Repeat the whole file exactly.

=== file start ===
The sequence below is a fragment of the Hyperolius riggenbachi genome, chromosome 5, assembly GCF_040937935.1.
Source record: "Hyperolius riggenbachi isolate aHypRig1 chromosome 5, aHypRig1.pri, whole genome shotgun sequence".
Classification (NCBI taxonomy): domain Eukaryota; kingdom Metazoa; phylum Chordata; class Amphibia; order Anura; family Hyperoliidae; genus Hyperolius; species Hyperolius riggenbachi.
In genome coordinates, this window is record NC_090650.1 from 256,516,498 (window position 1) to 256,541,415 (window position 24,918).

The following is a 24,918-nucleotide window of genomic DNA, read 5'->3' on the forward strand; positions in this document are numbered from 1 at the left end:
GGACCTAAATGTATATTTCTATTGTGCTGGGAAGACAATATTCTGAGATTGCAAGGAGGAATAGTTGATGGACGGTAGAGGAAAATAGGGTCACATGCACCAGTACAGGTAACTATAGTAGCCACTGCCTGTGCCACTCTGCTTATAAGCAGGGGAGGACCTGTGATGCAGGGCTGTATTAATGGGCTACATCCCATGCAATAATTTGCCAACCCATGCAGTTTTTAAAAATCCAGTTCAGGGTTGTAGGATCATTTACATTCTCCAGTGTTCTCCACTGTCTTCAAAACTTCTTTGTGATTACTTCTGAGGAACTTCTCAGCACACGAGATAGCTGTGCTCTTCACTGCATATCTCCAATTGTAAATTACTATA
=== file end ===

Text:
The sequence below is a fragment of the Hyperolius riggenbachi genome, chromosome 5, assembly GCF_040937935.1.
Source record: "Hyperolius riggenbachi isolate aHypRig1 chromosome 5, aHypRig1.pri, whole genome shotgun sequence".
Classification (NCBI taxonomy): domain Eukaryota; kingdom Metazoa; phylum Chordata; class Amphibia; order Anura; family Hyperoliidae; genus Hyperolius; species Hyperolius riggenbachi.
In genome coordinates, this window is record NC_090650.1 from 256,516,498 (window position 1) to 256,541,415 (window position 24,918).

The following is a 24,918-nucleotide window of genomic DNA, read 5'->3' on the forward strand; positions in this document are numbered from 1 at the left end:
GGACCTAAATGTATATTTCTATTGTGCTGGGAAGACAATATTCTGAGATTGCAAGGAGGAATAGTTGATGGACGGTAGAGGAAAATAGGGTCACATGCACCAGTACAGGTAACTATAGTAGCCACTGCCTGTGCCACTCTGCTTATAAGCAGGGGAGGACCTGTGATGCAGGGCTGTATTAATGGGCTACATCCCATGCAATAATTTGCCAACCCATGCAGTTTTTAAAAATCCAGTTCAGGGTTGTAGGATCATTTACATTCTCCAGTGTTCTCCACTGTCTTCAAAACTTCTTTGTGATTACTTCTGAGGAACTTCTCAGCACACGAGATAGCTGTGCTCTTCACTGCATATCTCCAATTGTAAATTACTATA